Care in a crisis
It’s no secret that many people love their pets—some more than they love other people, even. So when something like the Oroville Dam evacuation or a wildfire forces residents to leave their homes, accommodating beloved animals—livestock included—becomes critical. In 2002, John Maretti founded the nonprofit North Valley Animal Disaster Group (NVADG) to help out. NVADG volunteers go to homes, retrieve pets and transfer them to shelters, or care for them on-site. Maretti, a retired Chico firefighter and technical rescue specialist, also founded Animal Rescue Training (www.animalrescuetraining.com) to teach animal rescue techniques, and teaches human rescue methods with Code 3 Rescue Training (www.code3rescuetraining.com). Find the NVADG on Facebook for more information, including how to become a volunteer.
Why did you start up the NVADG?
As a Chico firefighter, I would see people running from fires with their horses. Two people actually died because they would not leave their animals behind during wildland fires. I organized meetings with local emergency services and created the NVADG.
How would you describe what the organization does?
During disasters, we work with emergency services to evacuate animals and set up temporary shelters. If people can’t get their animals out, they can call our hotline or email us. Once there, we feed, water and walk them daily. During the Oroville Dam overflow, we got 450 calls in the first six hours.
What sets the NVADG apart from other rescue operations?
We’re so successful because we work within the federal Incident Command System, which coordinates groups during a disaster. It was set up after the Katrina disaster, which got really, really ugly. I helped during Katrina, but many rogue helpers evacuated animals from areas without telling others, which created more problems. Lots of animals died from starvation or dehydration.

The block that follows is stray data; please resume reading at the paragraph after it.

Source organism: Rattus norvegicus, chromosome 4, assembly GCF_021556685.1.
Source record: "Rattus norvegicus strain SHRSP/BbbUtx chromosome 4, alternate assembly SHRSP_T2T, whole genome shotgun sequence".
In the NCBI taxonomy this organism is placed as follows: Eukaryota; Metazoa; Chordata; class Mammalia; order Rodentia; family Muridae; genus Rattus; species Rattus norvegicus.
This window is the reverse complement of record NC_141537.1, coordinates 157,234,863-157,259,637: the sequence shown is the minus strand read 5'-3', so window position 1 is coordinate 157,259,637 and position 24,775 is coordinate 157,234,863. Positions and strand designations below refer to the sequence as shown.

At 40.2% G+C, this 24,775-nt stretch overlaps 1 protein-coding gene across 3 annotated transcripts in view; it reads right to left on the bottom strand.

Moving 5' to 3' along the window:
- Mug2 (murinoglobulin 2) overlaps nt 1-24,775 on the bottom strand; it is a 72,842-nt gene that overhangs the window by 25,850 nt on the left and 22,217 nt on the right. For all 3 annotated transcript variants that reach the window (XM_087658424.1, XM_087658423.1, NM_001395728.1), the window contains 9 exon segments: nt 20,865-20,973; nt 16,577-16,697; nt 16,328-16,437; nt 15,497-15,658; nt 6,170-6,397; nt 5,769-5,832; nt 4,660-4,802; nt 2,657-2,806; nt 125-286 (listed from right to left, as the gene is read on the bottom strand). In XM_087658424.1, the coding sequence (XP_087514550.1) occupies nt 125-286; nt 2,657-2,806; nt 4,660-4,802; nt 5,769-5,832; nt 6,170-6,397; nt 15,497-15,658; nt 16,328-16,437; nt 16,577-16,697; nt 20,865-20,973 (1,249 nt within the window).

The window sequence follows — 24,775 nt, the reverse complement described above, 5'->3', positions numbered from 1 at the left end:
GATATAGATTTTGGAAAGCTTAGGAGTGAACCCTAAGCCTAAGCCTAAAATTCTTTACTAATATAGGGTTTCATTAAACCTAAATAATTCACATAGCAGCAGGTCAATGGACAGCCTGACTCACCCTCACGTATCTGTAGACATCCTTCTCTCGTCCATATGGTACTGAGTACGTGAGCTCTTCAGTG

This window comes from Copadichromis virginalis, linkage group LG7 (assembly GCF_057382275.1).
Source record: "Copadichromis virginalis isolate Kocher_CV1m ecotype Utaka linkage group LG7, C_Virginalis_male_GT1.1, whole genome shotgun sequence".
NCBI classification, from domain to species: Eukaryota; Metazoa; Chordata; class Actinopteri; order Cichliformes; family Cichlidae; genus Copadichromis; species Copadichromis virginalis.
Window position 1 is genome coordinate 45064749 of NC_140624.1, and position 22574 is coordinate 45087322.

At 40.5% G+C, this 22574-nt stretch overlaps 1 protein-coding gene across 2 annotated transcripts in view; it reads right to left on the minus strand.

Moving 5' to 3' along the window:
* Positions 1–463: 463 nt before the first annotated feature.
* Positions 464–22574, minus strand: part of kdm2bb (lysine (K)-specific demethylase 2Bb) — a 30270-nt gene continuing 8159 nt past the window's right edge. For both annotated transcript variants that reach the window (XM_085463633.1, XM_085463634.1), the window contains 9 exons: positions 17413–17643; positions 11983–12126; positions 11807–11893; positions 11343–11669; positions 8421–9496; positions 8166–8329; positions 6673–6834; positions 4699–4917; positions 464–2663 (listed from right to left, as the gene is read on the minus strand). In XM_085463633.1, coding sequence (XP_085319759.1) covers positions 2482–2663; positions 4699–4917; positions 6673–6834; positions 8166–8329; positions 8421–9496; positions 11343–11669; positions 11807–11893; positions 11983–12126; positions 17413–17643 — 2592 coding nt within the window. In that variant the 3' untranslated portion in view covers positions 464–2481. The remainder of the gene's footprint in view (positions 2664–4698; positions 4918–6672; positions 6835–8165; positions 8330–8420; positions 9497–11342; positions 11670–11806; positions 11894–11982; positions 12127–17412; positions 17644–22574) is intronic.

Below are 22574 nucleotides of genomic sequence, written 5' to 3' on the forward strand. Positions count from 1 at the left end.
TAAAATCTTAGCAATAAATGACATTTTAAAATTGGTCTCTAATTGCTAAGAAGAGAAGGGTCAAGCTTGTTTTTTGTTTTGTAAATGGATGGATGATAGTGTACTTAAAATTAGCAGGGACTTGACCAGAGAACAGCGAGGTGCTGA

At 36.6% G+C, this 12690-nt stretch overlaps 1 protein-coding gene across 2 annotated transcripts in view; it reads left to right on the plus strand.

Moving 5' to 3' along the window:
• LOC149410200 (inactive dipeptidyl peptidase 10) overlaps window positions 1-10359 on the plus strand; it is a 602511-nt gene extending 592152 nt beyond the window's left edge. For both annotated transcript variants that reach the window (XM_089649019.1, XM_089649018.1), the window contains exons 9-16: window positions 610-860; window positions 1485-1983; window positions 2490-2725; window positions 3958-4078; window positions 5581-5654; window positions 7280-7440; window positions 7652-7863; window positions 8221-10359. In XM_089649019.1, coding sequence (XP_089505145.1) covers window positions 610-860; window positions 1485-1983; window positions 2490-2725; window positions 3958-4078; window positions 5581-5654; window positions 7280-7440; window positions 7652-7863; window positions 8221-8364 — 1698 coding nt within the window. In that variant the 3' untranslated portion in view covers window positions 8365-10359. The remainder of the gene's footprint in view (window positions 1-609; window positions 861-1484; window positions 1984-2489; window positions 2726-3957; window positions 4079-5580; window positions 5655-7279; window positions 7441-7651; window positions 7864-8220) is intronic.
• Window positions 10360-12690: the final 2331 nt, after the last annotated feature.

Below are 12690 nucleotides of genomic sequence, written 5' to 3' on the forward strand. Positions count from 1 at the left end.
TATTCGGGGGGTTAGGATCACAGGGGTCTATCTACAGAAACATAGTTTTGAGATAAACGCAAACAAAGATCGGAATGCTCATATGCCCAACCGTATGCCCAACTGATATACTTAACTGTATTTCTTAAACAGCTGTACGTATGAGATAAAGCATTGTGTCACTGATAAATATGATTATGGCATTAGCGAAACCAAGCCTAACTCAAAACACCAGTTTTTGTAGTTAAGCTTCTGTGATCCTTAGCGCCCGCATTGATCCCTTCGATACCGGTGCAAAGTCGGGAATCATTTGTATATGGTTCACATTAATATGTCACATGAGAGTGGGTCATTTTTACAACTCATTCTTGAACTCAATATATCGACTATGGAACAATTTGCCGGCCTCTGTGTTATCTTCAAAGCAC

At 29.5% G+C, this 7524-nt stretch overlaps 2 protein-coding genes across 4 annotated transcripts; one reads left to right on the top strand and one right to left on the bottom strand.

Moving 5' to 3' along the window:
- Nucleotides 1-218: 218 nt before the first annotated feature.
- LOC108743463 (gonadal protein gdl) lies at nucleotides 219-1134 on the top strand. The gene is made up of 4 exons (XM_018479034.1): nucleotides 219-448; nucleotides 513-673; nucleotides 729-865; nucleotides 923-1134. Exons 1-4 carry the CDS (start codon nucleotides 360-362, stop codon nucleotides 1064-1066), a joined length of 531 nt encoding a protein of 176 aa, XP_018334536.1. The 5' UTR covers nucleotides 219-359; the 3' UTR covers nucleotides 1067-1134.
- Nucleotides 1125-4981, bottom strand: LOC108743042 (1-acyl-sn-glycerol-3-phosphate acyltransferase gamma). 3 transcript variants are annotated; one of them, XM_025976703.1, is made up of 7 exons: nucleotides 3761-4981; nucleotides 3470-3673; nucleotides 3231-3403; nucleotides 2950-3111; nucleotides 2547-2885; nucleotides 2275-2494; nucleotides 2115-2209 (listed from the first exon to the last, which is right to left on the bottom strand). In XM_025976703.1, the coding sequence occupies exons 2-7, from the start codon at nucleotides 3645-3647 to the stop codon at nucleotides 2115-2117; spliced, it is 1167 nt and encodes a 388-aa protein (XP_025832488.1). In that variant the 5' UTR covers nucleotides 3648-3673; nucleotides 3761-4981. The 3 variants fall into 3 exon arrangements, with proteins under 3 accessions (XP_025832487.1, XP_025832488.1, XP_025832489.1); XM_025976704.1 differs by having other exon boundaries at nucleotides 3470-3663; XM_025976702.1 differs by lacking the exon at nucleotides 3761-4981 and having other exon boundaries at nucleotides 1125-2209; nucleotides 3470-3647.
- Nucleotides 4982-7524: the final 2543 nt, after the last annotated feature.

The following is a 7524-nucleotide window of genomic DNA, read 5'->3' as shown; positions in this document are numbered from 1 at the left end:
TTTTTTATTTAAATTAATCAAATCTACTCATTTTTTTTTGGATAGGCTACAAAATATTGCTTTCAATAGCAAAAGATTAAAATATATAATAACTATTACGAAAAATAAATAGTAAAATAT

How did the NVADG do during the Oroville Dam evacuation?
I didn’t hear of any problems with the animals. It started with a public evacuation order but was then downgraded to an evacuation warning, so we stopped evacuating animals after the third day. When owners requested it, we even went to their homes to feed and water their animals daily if they couldn’t go there. That’s called a shelter in place.
What areas does your organization cover?
Well, 90 percent of our services are for fires in Butte County, but we can go all over the Western U.S.
What kinds of reactions do you get from animal owners?
Homeowners cry from the loss of their homes, but kids often only care about their puppy. We get many thanks verbally, but sometimes monetarily to help out our cause. It’s extremely expensive. The Oroville Dam disaster alone cost us $5,000 for gas.
What’s the best advice you can give animal owners in case of disaster?
Always have a disaster plan in case you can’t evacuate your animals. Arrange a backup with your neighbors, or have our hotline number or email handy.